(ii) (iii) (iv) (v) (vi) (vii) (viii) Bulk density. Hobbs (1986) provides useful practical advice on the applicability of such standard index tests to peat soils. Plastic and liquid limit. Preparation of peat samples for particle size distribution tests can be problematic. Bulk density and linear shrinkage determinations should be carried out on peat from block samples. Tests should be carried out in accordance with BS1377 (1990a). and Drained and undrained direct shear box testing. to be carried out in accordance with ASTM D1997-91 (due to a lack of equivalent British Standard) provides an additional and useful measure of peat composition and an indicator of potential tensile strength. Linear shrinkage. because the standard method in BS1377 (1990b) requires the sample to be dried first. Specific gravity. The use of fibre content tests. some variations are required in certain test procedures to account for the highly organic nature of peat materials. The following tests may also be of value in characterising the peat and substrate: (ix) (x) (xi) Soil pH and sulphate content – (if concrete design is a consideration). Organic content (loss on ignition) tests should be performed at a maximum temperature of 375°C to avoid any weight losses associated with loss of water from clay minerals (Mills. Particle size distribution. Organic content (Loss on Ignition). Drying for moisture content determinations should be undertaken at less than 50°C to avoid charring the samples. 27 . Particle size results can often be misleading for many fibrous peats and should be treated cautiously if used in geotechnical models and calculations. and Fibre content. Key variants on these tests are described below. however. however caution should be exercised in any interpretation of ground conditions based upon these tests. As a result samples should be prepared from natural moisture content without initial drying. Triaxial tests for undrained shear strength parameters. 2002). to ensure the moisture content and volume of the peat are preserved.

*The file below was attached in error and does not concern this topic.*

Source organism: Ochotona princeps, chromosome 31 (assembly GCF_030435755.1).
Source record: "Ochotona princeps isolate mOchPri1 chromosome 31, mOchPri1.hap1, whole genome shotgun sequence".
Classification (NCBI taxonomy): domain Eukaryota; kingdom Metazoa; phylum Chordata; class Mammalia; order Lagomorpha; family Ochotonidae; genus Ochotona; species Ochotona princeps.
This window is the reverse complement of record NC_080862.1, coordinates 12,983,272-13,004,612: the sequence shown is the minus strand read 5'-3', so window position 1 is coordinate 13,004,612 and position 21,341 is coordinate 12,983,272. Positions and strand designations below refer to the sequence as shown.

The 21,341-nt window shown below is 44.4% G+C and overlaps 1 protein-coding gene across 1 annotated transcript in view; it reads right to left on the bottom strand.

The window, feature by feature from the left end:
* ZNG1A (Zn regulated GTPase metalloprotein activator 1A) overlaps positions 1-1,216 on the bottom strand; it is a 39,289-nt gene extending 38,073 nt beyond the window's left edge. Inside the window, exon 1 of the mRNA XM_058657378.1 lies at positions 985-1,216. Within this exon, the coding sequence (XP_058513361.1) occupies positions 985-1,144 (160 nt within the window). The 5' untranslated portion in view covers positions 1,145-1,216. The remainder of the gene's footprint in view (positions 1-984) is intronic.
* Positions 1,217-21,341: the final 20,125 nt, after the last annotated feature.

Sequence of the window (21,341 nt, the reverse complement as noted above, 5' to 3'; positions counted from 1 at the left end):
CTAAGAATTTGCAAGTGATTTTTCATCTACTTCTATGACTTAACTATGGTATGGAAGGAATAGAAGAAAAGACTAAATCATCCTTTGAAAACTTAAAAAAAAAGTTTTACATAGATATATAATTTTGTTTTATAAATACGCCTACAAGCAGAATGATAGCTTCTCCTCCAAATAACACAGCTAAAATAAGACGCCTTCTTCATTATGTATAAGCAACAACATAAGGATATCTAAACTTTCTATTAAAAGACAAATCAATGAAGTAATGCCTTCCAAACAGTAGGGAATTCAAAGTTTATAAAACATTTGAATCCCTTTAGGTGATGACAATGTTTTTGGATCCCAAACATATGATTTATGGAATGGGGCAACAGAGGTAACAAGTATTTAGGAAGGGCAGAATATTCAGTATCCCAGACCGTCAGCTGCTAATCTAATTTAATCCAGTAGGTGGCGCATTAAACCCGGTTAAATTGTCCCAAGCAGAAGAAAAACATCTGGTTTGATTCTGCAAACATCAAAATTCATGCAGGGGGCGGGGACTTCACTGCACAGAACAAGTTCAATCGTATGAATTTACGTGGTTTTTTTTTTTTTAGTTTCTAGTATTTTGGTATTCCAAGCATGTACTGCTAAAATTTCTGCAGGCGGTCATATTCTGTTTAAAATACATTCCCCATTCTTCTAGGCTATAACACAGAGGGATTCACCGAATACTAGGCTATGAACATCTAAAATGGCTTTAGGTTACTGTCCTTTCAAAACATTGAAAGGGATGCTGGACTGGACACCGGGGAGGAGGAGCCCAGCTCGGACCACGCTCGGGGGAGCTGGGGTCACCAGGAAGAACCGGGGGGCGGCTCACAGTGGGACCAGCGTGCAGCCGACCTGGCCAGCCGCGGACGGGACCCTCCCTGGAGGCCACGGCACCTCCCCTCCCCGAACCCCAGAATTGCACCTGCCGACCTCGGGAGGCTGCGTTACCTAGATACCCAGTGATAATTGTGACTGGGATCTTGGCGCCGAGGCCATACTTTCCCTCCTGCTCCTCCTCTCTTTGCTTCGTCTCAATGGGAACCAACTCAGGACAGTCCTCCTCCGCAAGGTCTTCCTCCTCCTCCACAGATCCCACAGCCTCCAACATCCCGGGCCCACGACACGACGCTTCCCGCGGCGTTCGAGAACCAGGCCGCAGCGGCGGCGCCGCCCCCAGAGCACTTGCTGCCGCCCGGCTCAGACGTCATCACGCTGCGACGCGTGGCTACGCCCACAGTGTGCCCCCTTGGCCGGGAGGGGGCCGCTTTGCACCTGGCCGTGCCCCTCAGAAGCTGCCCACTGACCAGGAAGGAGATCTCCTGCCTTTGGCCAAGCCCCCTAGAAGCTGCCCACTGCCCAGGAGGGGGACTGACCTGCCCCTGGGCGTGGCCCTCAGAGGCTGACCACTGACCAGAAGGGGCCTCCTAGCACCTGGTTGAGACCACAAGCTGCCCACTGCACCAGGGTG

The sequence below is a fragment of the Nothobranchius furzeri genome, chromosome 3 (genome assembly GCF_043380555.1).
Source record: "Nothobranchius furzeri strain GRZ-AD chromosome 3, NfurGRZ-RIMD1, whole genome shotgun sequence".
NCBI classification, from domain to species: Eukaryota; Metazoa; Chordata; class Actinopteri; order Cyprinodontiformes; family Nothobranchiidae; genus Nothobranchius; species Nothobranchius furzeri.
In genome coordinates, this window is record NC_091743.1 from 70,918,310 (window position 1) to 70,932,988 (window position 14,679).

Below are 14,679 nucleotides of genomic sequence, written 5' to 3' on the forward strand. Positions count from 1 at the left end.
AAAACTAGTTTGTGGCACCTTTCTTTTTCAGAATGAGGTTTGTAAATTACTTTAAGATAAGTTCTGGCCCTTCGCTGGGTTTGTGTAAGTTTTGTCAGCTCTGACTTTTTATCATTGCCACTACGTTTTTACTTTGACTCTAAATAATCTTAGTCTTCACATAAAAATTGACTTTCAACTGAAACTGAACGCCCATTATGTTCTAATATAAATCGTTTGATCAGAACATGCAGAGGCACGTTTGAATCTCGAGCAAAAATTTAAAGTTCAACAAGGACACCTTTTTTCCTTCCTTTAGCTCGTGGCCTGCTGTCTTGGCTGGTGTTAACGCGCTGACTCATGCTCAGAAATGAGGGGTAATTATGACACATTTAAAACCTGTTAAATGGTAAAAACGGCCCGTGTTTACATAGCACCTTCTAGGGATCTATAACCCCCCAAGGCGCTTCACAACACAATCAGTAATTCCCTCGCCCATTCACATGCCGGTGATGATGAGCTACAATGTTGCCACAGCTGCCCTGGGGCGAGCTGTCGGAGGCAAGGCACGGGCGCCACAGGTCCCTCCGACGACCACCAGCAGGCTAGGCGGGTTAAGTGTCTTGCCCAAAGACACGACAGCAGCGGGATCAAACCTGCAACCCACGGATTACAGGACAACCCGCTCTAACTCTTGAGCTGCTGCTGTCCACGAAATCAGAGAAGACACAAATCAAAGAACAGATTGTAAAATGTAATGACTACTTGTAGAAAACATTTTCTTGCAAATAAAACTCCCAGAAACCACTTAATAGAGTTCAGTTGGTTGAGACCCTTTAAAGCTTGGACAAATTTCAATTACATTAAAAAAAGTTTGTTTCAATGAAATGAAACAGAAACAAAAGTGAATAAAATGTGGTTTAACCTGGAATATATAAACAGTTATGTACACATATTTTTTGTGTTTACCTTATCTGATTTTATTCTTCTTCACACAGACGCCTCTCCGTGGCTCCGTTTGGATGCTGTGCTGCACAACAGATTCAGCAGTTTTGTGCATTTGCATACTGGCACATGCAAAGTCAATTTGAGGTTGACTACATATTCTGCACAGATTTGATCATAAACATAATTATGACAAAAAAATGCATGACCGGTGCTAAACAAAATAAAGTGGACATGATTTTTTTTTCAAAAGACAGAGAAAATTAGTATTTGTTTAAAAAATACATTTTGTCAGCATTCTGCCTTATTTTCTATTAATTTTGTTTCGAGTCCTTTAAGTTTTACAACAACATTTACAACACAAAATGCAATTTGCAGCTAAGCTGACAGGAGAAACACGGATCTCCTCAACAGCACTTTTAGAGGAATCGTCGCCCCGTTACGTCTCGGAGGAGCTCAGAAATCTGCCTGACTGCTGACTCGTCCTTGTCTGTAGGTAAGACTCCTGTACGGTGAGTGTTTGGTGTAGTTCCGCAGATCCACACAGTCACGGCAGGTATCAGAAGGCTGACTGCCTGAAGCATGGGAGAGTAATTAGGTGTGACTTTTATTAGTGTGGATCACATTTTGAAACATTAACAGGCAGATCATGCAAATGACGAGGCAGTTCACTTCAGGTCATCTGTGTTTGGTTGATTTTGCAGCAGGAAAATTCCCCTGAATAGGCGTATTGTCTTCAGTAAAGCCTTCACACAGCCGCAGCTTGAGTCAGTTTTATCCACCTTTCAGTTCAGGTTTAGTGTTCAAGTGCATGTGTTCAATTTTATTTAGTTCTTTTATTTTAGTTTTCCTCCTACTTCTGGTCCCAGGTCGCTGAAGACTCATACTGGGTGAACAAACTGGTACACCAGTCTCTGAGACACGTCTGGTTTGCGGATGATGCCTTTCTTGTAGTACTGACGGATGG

can also be of value in monitoring groundwater levels. groundwater monitoring may be valid. Soil water samples should be collected from trial pits to ensure shear tests are conducted under water with field equivalent pH. It is the responsibility of the competent person(s) to specify and justify the number of samples collected with respect to development of an accurate ground model. rates of slope movement. both during and subsequent to ground investigation. The shorter the monitoring the period. in the materials across the peat-substrate interface and in the shallow layers of the substrate (failure of which is often associated with peat slides). an absolute minimum of a twelve month cycle of monitoring is required to identify seasonal variability in hydrological conditions. if a planned turbine site is situated down-slope of a soakway or pipe network. substrate and peat/substrate interface as considered appropriate. characterising hydrological responsiveness of peat layers and identifying precursory slope movements at tension crack locations. Usually. the less representative the data. Appendix C identifies variables relevant to slope instability and the instrumentation available to monitor them.2 Sampling strategy A majority of samples for the tests described above will be collected from trial pits or free faces within the development site.All shear strength tests should be performed on undisturbed samples taken from intact block samples of peat. 4.7 Site instrumentation and monitoring regimes Instrumentation at the development site. 4. The number of samples per stratigraphic column should be sufficient to parameterise down-hole variation in the logged peat stratigraphy. pegs may be required to monitor crack displacement. The need for monitoring will depend upon ground conditions identified at the site. and in turn. If the turbine site is situated in an area of cracking.6. 28 . For example.